GMail is much better than Hotmail or Yahoo! at filtering spam email but the system is still far from perfect. As GMail users, we do encounter situations when a legitimate e-mail message from a friend or a client is incorrectly tagged as spam by GMail (known as false positive).
Infact, a NYTimes story suggested that the false-positive filtering rate of GMail is around 3% which means that every 3 emails (out of 100) tagged as spam by Google Mail may be from your friends, family or other contacts.
The next important question is how to catch these "GMail false positives" when you have tons of email in the Spam folder ? Well, it is not so tough as you may think.
First, turn on the Personal Level Indicators in GMail from the Settings page. When switched ON, these indicators add a single arrow ( › ) to messages that have your email in the To or CC field, and a double arrow ( » ) to messages that are sent only to you.
If you 20 or 30 email messages in the Spam folder, these indicators can help you quickly identify messages that were addressed to you. Look at the subject text or the sender's name - if that resembles a known contact, move that message from Spam to Inbox.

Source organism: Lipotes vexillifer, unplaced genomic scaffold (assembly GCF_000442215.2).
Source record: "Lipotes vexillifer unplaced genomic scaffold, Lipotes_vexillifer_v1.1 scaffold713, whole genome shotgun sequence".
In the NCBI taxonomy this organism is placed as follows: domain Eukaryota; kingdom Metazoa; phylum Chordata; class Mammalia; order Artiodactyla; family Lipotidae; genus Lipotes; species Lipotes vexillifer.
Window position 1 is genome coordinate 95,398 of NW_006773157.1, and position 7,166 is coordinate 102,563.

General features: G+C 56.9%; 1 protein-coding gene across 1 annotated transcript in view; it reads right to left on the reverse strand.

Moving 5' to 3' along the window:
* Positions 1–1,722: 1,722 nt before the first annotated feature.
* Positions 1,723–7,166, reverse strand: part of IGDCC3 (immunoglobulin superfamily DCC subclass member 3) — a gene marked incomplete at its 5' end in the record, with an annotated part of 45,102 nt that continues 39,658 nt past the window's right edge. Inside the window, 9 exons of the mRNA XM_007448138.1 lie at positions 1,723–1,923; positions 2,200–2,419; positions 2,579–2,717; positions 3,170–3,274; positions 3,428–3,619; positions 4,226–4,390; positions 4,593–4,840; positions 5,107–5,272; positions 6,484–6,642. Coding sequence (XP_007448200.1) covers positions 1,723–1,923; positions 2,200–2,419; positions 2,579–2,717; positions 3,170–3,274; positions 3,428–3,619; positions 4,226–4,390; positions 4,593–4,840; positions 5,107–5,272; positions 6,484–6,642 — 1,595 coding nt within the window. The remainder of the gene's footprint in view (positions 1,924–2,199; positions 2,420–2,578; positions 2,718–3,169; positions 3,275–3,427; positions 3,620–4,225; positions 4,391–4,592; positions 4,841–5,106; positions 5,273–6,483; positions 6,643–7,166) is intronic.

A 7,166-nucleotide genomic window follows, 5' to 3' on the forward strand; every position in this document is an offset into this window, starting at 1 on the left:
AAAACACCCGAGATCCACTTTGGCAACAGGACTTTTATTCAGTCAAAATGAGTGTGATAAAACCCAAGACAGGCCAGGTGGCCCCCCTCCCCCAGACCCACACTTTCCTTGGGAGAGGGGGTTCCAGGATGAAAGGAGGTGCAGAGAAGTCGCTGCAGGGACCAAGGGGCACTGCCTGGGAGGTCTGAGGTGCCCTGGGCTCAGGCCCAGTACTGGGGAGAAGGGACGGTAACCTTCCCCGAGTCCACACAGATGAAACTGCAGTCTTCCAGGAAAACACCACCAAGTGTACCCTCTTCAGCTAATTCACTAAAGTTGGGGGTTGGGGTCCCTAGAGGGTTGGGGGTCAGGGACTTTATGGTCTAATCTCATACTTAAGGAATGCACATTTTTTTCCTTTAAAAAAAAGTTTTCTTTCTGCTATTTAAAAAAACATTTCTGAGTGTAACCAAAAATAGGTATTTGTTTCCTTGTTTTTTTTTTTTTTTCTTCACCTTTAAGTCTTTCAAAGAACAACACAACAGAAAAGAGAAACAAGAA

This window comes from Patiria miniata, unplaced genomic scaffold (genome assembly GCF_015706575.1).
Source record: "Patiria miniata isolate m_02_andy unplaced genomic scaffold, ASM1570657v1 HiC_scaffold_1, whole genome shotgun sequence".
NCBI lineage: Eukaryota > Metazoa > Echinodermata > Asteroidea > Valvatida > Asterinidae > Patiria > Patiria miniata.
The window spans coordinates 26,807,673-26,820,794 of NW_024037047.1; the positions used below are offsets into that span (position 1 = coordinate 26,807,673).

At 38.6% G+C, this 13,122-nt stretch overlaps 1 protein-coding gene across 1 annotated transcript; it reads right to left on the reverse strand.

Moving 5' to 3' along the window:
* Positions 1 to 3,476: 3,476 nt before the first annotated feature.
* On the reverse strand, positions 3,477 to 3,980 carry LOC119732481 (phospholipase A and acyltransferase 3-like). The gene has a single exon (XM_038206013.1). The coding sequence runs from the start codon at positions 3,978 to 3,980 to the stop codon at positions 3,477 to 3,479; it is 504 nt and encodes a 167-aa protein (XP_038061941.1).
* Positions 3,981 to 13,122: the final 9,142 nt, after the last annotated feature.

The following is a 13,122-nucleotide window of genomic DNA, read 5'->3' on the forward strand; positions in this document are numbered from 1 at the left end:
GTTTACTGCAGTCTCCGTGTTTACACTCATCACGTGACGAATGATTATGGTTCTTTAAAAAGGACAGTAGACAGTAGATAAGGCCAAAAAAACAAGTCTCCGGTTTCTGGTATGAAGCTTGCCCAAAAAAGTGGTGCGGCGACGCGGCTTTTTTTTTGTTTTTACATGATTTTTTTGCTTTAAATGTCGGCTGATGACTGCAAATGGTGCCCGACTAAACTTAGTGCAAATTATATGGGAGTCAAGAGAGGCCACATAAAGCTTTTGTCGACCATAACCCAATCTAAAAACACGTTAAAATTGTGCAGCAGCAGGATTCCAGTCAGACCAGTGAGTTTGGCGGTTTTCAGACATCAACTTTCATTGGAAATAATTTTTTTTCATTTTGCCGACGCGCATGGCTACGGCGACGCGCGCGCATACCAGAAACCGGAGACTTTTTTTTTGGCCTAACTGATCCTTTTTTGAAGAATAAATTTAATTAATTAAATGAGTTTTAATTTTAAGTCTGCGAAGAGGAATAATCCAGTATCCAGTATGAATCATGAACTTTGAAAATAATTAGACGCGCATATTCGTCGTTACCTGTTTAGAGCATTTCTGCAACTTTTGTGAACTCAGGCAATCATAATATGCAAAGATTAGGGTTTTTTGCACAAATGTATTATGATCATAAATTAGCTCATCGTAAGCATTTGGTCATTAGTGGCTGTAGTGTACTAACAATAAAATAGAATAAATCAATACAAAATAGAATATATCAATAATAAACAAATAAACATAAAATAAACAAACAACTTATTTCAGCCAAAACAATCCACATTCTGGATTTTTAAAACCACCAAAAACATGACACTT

The above trick works just perfect for people who receive manageable amount of spam each day.
If your email address is more popular and you get hundreds of spam emails, try a search filter as described below [It is based on a simple theory - unlike friends or business contacts, a spammer is less likely to address you with your real name (or even pet name)]
in:spam to:me your_name
Type the above query in the GMail search box and it will show all spam messages that are addressed to you and have your name either in the subject or in the message body. [Replace your_name with your first name or even your pet name]
You'll get a list of emails that fit the above criteria - apply the same "personal level indicator" rule to visually identify non-spam messages from the search results.
Related: Tricks to hide your email address from spammers